What were your main creative challenges in the beginning and how have they changed over time?

One of the things I have always struggled with as a musician is that I have never reached mastery (or even proficiency) on any one instrument. My production technique typically consists of sequencing and editing sampled sounds in a digital environment, where I use a sort of trial-and-error approach as I layer combinations of sounds. While other musicians may be able to quickly articulate an idea on a keyboard or guitar, my process is a little slower.

As creative goals and technical abilities change, so does the need for different tools of expression, be it instruments, software tools or recording equipment. Can you describe this path for you, starting from your first studio/first instrument? What motivated some of the choices you made in terms of instruments/tools/equipment over the years?

Living in a small apartment (and my desire to keep a neat and tidy home) has led me to have a simple home recording setup – just a laptop, an audio interface, and a hard drive containing a library of sampled audio I have collected over the years. My live setup is also largely motivated by my living situation. I travel to most gigs by subway, so I use only what I can fit into a backpack: two samplers, a mixer, an iPad, and some effects pedals.

Have there been technologies or instruments which have profoundly changed or even questioned the way you make music?

Switching to a sample-based approach had the greatest effect on my music practice. More recently, I have started to explore the use of computer programming as a creative tool. My academic background is in computer science, though I never previously made direct use of my programming skills on a creative project.

My latest album Arbor is coming out on Soap Library, a small tape label that pairs each release with supplemental material. Arbor is released alongside a small vial of chaga mushrooms and a short text-based choose-your-own-adventure computer game that I wrote.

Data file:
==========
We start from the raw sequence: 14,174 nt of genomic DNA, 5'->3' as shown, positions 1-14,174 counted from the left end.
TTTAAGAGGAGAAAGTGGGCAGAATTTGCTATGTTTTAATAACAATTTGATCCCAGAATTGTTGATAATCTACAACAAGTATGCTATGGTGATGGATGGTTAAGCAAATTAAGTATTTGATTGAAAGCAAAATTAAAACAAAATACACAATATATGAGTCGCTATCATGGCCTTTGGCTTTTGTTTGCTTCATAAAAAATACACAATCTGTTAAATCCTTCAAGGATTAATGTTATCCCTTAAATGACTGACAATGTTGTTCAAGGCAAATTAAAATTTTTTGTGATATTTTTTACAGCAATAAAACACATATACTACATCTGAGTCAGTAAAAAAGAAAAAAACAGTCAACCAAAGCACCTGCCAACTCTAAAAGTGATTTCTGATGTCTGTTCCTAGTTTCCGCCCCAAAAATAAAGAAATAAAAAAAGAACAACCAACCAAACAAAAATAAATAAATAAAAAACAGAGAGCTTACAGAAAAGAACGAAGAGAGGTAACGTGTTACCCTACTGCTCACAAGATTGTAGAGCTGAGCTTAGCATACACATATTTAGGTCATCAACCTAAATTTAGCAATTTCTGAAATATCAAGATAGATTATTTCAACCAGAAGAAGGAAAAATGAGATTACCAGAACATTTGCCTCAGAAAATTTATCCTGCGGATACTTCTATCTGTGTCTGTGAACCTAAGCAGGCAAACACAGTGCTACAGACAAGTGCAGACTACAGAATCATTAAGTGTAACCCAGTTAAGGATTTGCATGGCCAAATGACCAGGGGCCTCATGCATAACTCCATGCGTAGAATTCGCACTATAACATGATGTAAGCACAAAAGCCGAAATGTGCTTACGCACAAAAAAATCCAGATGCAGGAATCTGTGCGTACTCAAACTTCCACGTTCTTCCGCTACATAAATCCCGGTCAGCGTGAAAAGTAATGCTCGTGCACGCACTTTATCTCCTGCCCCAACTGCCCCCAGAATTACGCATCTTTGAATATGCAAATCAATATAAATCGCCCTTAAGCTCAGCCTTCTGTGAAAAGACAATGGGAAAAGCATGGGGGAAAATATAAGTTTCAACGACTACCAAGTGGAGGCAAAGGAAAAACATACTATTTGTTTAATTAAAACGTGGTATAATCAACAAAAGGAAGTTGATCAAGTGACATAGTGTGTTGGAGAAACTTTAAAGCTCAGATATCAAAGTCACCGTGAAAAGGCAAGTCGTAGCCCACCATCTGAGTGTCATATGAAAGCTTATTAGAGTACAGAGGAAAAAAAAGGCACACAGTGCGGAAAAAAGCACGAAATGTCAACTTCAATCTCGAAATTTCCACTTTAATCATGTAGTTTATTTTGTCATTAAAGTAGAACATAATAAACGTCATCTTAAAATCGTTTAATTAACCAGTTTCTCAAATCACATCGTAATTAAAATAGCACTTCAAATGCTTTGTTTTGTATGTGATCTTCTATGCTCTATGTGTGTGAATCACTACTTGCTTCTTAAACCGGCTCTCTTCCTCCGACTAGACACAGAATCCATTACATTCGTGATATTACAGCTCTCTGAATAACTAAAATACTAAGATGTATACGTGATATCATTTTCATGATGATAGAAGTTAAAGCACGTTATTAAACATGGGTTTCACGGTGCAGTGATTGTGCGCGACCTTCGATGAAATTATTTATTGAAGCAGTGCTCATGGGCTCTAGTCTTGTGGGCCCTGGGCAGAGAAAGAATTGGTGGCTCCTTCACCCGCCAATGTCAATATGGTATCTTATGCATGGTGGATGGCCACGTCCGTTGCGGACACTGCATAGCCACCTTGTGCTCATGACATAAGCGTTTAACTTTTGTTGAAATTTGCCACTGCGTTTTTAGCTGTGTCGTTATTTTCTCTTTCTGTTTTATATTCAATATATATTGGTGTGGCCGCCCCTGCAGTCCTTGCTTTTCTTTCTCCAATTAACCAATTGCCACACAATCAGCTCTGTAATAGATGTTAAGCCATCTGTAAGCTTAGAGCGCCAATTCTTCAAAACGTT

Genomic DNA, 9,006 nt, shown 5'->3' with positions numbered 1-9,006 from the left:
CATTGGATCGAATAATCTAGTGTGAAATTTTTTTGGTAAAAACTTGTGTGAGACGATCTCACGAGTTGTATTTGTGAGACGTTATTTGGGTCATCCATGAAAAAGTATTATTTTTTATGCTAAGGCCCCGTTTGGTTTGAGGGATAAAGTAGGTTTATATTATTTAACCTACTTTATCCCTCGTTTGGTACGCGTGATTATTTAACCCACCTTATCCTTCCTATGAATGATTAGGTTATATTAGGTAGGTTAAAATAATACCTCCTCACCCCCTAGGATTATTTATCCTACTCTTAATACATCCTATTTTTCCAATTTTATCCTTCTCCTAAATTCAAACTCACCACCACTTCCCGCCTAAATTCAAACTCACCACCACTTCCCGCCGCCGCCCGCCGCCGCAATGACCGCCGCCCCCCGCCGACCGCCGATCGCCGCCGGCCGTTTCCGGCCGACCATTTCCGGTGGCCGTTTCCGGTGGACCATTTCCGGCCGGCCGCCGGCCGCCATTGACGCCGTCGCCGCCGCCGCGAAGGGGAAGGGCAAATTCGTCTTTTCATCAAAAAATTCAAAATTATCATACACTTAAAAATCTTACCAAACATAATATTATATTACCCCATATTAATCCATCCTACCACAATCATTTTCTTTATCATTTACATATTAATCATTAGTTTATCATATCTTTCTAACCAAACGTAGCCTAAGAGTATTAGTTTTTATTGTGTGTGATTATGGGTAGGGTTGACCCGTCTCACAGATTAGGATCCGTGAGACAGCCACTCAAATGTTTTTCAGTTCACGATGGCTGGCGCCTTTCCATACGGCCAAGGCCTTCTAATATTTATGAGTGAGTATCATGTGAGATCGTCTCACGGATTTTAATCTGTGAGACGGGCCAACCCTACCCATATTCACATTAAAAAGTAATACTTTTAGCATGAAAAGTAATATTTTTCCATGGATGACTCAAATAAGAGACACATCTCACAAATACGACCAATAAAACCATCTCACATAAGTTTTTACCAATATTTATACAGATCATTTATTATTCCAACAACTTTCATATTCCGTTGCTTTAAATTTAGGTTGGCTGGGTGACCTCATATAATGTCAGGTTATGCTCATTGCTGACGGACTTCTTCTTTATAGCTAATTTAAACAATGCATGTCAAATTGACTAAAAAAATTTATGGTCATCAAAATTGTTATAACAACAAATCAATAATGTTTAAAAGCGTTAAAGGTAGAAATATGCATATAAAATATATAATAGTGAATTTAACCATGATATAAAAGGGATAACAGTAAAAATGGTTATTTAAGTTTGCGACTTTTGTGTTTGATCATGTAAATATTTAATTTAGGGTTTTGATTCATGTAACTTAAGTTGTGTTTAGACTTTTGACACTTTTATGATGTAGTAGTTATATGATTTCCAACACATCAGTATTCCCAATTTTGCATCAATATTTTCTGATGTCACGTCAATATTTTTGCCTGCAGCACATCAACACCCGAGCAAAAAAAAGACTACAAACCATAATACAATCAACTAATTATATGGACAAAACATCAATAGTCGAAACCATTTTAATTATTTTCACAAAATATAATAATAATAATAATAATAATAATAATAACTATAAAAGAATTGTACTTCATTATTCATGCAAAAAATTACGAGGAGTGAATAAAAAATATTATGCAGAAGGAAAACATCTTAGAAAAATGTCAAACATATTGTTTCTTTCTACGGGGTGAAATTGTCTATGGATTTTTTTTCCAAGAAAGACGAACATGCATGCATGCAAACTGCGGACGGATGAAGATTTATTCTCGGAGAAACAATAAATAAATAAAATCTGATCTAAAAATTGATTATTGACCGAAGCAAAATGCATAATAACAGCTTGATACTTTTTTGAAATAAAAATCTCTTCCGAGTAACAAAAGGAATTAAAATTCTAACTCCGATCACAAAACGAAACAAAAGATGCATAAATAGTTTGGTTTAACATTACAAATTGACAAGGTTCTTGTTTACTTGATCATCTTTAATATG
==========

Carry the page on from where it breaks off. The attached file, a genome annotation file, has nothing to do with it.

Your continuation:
The game is intentionally self-destructive – at some point players will start to notice that alphanumeric characters in the text output are replaced at random, and the replacement rate increases as the game progresses, creating a sense of disorientation. Eventually the story becomes completely indecipherable and the game ends shortly thereafter.

Collaborations can take on many forms. What role do they play in your approach and what are your preferred ways of engaging with other creatives through, for example, file sharing, jamming or just talking about ideas?

I most enjoy collaborating in a live improvisational setting. There is an excitement to not knowing what will happen when two or more musicians get together in an unplanned performance. Will they complement each other, compete with each other, or do something else entirely? The endless possibilities can lead to all sorts of happy accidents.

That said, I haven’t had made much attempt to collaborate outside the occasional live jam. Since moving to NYC, I never felt I had an adequate amount of time or space to devote to being in a band and I never wanted to subject a potential collaborator to my desire to endlessly edit.